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Traditional sports relying upon esports during COVID-19 crisis

You could be forgiven for thinking that we’ve wandered into an alternate universe since the outbreak of the coronavirus COVID-19. It’s a pandemic that has taught us just how unprepared we were for a disease to spread with such speed and reach, and virtually everyone stands to be affected in some way. And the world of traditional sports, often a welcome distraction during times of economic turmoil or political unrest, has been hit just as hard as the rest of us.

Fortunately, despite the cancellation of leagues and tournaments across the globe, sports is finding solace in its younger brother: esports.

An unlikely alliance

Esports has been far from sports’ biggest ally during its burgeoning growth across the last few years. An ageing audience has left some major sports with stagnating viewership, especially across the US, as leagues fail to catch the attention of younger fans; which is precisely the demographic that is turning to competitive gaming for their entertainment. Yet now, esports is providing a welcome reprieve for sports teams and players that are struggling to provide content during the current crisis.

Of course, esports itself is hardly unaffected; there’s a growing list of tournaments and events (including our own ESI New York) that have been affected by the virus. But competitions and influencers alike are returning to the roots of the industry and streaming online, allowing fans stuck at home easy access to a constant flow of entertainment.

Sports bodies have been catching on. Perhaps the best example is Formula One, which recently announced intentions to launch a sim racing series. The Virtual Grand Prix Series has seen a number of current F1 drivers compete on F1 2019, alongside guests from esports and gaming. Its reveal follows confirmation of similar events from NASCAR and the Supercars Championship, with teams and drivers going head-to-head online.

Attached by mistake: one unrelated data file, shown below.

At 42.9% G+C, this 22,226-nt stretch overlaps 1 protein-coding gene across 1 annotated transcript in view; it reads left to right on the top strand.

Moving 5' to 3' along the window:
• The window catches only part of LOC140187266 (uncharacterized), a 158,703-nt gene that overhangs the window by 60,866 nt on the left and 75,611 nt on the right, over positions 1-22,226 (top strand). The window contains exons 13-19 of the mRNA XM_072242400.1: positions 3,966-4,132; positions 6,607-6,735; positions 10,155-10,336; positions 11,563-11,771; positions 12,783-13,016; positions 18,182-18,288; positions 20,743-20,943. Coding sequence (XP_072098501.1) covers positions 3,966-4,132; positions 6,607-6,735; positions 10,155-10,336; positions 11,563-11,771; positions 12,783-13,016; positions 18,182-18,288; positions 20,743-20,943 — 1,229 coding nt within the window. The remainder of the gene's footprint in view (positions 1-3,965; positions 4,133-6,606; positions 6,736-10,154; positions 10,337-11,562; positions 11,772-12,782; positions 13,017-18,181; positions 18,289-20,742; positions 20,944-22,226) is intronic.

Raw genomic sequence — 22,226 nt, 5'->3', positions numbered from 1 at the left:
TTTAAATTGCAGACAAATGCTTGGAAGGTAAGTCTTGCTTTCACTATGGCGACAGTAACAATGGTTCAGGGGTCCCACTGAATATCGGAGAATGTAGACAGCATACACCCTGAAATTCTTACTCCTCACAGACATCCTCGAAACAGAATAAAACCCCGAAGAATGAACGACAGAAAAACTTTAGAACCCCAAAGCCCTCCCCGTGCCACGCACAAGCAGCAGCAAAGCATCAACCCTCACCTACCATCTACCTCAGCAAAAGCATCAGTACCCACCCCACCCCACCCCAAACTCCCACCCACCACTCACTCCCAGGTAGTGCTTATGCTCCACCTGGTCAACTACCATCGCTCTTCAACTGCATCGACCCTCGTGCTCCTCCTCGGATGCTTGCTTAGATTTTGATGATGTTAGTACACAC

Racing is almost the perfect match for such a crossover; technology has become so advanced that professional drivers can use simulation racing to accurately practice for major races in a safe (and relatively inexpensive) environment. But it’s far from the only sport to use esports as an outlet during the downtime created by the ongoing pandemic.

NBA side Pheonix Suns tweeted that it would play out the rest of its season on NBA 2K20, broadcast on Twitch. Monumental Sports Network and NBC Sports Washington announced plans to broadcast Washington Wizards’ NBA and Washington Capitals’ NHL games through NBA 2K20 and NHL 20. And a mega 128-team FIFA charity tournament is set to take place, inspired by a viral campaign from Leyton Orient’s social media manager.

So what do sports broadcasters, operators, teams and players stand to gain from gaming?

Quite a lot, as it happens.

The show must go on

First and foremost, sporting bodies are searching for a way to keep up fan engagement during an otherwise dead period, until the world can recover from the crisis caused by COVID-19. If they can fill feeds through some light-hearted competition, providing positive content amidst the stress of a pandemic, what’s not to like?

Of course, online play can also be utilised as a marketing method. Remember that ageing sports audience? Teams and players can reach more eyeballs – and perhaps even attract more fans – by appealing to younger viewers in their natural (virtual) habitat, through platforms such as Twitch and YouTube.

Additionally, streaming can provide a way for clubs and leagues to show off their sponsors; if they can’t meet planned obligations, they can potentially still maintain good relationships with partnered brands by creating additional content outside of traditional competition. Whether your jersey is real or digital, it can still have the same logos plastered over it.

The benefits of sports’ forays into esports go both ways, too; when sports entities head to streaming platforms to play games, they could well be enticing new players and viewers to different games and esports titles. For simulation games such as F1 2019, NBA 2K20, NHL 20, and FIFA 20, that extra exposure could have a real, lasting impact on esports league viewership.

Right now, as the sporting world struggles, it makes sense for these two industries to collide. By why shouldn’t this convergence continue into the future?

If this crisis has taught us anything about esports, it’s the industry’s resilience. No matter the state of affairs in the world, as long as there’s a reliable internet connection, you can bet someone will be gaming through it.

Hopefully, the companies and individuals that populate the sports industry have learned something, too: esports is a valuable tool, and it should be used as such, to supplement the content that can be created through social media and traditional broadcasting, and to reach a wider audience. And it is here to stay.